health care and financial services industries. According to the 
Confederation of Indian Industry, Chennai is estimated to grow to a 
$100 billion economy, 2.5 times its present size, by the year 2025.
    Chennai possesses a broad need for all building types, but 
corporate campuses, education, housing, infrastructure, and master-
planning efforts are the most active development sectors. The Chennai 
realty market has been growing at over 8 per cent a year and there are 
at least 675 real estate projects underway and 43.5 million square feet 
of area is awaiting approval for development with the local government 
in Chennai. The residential real estate market is expected to register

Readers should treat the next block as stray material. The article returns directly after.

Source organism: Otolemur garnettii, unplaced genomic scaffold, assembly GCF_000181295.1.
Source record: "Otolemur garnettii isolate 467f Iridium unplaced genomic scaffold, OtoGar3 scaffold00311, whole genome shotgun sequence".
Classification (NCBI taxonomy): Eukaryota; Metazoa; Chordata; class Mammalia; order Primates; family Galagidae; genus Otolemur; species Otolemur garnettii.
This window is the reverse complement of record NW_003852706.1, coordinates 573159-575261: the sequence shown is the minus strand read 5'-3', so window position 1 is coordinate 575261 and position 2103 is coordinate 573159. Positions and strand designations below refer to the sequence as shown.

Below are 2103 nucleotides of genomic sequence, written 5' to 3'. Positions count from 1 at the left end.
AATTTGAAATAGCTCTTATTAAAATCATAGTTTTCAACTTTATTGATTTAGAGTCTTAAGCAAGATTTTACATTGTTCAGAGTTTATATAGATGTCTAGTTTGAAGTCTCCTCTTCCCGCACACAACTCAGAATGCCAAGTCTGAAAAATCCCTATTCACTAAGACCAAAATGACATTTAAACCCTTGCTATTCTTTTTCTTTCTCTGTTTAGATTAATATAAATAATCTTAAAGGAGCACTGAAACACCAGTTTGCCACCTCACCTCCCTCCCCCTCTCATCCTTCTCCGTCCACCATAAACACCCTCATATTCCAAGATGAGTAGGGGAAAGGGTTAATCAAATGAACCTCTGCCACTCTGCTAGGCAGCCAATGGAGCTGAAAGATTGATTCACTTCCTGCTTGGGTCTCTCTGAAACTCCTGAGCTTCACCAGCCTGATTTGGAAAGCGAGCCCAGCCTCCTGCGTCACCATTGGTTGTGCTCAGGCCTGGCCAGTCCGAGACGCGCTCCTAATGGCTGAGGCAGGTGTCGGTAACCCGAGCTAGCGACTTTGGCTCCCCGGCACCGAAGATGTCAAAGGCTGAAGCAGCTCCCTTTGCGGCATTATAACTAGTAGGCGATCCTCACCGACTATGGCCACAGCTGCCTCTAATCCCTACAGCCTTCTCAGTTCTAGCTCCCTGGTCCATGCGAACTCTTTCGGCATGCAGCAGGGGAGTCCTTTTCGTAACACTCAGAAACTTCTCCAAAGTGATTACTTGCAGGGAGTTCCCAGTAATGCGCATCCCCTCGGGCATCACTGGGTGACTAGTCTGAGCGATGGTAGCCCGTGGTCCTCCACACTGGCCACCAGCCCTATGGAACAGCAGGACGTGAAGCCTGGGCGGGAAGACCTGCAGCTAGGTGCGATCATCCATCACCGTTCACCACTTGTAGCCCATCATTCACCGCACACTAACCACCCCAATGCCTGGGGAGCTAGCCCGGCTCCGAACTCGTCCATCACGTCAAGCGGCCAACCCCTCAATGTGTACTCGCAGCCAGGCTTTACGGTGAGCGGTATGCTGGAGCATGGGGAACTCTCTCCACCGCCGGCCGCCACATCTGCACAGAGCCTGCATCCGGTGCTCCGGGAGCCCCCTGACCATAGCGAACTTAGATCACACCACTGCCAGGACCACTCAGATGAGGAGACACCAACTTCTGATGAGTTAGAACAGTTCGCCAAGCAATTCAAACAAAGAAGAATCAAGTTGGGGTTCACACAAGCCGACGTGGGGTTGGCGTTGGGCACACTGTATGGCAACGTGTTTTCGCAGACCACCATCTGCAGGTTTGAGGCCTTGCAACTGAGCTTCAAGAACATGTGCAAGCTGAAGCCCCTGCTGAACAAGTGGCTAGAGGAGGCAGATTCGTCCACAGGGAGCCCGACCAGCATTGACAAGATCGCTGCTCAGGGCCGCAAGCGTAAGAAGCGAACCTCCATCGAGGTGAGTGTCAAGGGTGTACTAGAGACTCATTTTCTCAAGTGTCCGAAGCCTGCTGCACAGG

strong growth in 2012, primarily on account of improvement in the 
information technology (IT) sector, and continued economic growth in 
the region.

[[Page 48501]]

Cochin (Kochi), Kerala

    Cochin (Kochi) is widely referred to as the commercial capital of 
Kerala. The availability of electricity, fresh water, long coastline, 
backwaters, good banking facilities, presence of a major port, 
container trans-shipment terminal, harbor terminal and an international 
air terminal are some of the factors which accelerated the industrial 
growth in the city and its adjoining district. In recent years the city 
has witnessed heavy investment, making it one of the fastest-growing 
second-tier metro cities in India. Major business sectors include 
construction, manufacturing, shipbuilding, transportation/shipping,